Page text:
It can't be coincidence that the lead item in the Oman News Agency Press release is:
On the domestic front His Majesty the Sultan reviewed the Sultanate’s educational policies and relations between human resources and available job opportunities. His Majesty the Sultan directed the government to evaluate these policies and set prospective aims according to a clear and comprehensive vision.
As with many news articles in Oman, the main 'story' is not what's actually printed but what isn't, and its relationship to what the papers think they can print. Why else would that one item make the lead with explicit mention of Education vacancies?
There have been some comments on my earlier post pointing out that some of the graduates have been doing sweet fcuk all for the past several years other than navel gazing, waiting for the Government to employ them and then bitching about how tough a deal they got. Readers: I totally agree. They should be getting their fingers out of their butts and into some work: even if that's a stint of burger flipping (obviously washing their hands first). I was mainly reporting on the sit-in happening at all, not the justness of their cause.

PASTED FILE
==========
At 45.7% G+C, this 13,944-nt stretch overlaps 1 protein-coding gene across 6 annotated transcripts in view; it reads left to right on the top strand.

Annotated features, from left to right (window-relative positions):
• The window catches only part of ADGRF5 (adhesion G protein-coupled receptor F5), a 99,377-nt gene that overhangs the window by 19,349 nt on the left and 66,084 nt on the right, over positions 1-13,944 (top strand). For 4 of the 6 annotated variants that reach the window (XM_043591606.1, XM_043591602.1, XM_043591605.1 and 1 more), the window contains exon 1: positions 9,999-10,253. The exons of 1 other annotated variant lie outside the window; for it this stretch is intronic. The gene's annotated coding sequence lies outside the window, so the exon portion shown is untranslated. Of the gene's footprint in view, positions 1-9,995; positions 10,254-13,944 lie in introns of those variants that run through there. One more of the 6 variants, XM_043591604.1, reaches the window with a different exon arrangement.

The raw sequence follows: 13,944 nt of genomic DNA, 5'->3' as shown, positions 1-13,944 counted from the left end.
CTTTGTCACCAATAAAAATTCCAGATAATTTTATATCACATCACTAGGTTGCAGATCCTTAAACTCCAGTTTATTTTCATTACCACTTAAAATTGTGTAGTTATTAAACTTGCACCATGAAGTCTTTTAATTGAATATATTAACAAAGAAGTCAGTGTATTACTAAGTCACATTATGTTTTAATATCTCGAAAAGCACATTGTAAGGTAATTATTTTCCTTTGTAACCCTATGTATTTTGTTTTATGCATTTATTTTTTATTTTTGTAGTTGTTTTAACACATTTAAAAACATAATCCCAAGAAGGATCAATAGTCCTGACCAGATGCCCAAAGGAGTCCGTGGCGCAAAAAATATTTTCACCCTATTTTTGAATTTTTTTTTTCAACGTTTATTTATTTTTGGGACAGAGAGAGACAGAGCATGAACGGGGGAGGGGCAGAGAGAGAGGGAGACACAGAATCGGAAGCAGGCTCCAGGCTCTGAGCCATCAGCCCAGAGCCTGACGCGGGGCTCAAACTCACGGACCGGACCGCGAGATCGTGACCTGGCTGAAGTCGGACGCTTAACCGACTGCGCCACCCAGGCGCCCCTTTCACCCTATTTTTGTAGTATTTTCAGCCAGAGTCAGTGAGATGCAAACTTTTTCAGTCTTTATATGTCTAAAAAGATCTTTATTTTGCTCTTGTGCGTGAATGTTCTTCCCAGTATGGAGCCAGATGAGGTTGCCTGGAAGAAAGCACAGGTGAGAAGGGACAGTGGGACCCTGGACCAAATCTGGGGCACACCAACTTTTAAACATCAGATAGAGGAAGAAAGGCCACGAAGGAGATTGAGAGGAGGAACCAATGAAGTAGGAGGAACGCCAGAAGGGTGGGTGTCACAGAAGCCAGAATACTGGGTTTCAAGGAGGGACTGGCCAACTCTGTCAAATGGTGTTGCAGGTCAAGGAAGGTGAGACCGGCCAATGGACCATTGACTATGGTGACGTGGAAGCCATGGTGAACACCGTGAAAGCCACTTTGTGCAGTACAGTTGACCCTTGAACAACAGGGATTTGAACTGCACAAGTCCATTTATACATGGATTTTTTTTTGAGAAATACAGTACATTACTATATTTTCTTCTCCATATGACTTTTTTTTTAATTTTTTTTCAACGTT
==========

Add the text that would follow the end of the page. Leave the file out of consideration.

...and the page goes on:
Also note that the offical term for such lay-abouts in general in Oman is not 'unemployed' but 'job seekers'. Such is the importance of semantics to the public debate in the Sultanate.
Its also very difficult to know in general what the actual unemployment rate of Oman is. An oft quoted semi-offical number is 15%, apparently from a 2004 estimate. Many other sources simply state 'Unemployment Rate: NA%', which is at least more accurate. A recent Government official put it at 5-6% as recently posted, but I don't think anyone who isn't high on crack actually considers this to bear any connection to reality. There is also no clarity on whether its men only (a common trick to get the numbers down), or just officially registered 'job seekers', or includes housewives who would take a job.
And it certainly doesn't count the vast swathes of underemployment - the morose and useless 'customer assistance' Omani girls wandering around Centerpoint, the PROs [public relations officers or gophers], the many taxi drivers or fishermen or farmers, all eeking out a subsistence income.
But with at least 80,000 high school graduates hitting the job market every year, its hard to believe the rate is going down...